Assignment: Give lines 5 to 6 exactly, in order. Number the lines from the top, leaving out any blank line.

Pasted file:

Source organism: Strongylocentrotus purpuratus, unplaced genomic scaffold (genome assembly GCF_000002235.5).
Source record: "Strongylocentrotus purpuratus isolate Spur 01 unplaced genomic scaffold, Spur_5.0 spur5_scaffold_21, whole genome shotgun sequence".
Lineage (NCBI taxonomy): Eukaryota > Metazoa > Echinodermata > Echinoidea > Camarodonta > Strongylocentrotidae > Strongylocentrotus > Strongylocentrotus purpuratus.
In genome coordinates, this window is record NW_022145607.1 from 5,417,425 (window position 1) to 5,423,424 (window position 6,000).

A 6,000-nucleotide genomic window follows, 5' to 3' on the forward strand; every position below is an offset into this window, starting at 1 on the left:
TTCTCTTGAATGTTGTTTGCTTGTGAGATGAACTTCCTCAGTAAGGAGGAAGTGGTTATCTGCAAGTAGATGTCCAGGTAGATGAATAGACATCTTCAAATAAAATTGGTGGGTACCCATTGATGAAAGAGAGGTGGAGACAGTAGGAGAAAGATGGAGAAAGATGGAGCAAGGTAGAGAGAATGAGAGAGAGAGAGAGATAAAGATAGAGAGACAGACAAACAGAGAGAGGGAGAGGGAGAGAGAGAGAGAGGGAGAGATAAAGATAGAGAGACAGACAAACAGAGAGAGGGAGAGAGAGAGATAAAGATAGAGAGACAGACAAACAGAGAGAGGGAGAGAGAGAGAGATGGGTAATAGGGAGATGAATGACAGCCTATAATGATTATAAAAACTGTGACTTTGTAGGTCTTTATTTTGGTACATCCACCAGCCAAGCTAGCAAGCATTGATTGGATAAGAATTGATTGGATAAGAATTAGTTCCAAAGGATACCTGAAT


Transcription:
A 6,000-nucleotide genomic window follows, 5' to 3' on the forward strand; every position below is an offset into this window, starting at 1 on the left:
TTCTCTTGAATGTTGTTTGCTTGTGAGATGAACTTCCTCAGTAAGGAGGAAGTGGTTATCTGCAAGTAGATGTCCAGGTAGATGAATAGACATCTTCAAATAAAATTGGTGGGTACCCATTGATGAAAGAGAGGTGGAGACAGTAGGAGAAAGATGGAGAAAGATGGAGCAAGGTAGAGAGAATGAGAGAGAGAGAGAGATAAAGATAGAGAGACAGACAAACAGAGAGAGGGAGAGGGAGAGAGAGAGAGAGGGAGAGATAAAGATAGAGAGACAGACAAACAGAGAGAGGGAGAGAGAGAGATAAAGATAGAGAGACAGACAAACAGAGAGAGGGAGAGAGAGAGAGATGGGTAATAGGGAGATGAATGACAGCCTATAATGATTATAAAAACTGTGACTTTGTAGGTCTTTATTTTGGTACATCCACCAGCCAAGCTAGCAAGCATTGATTGGATAAGAATTGATTGGATAAGAATTAGTTCCAAAGGATACCTGAAT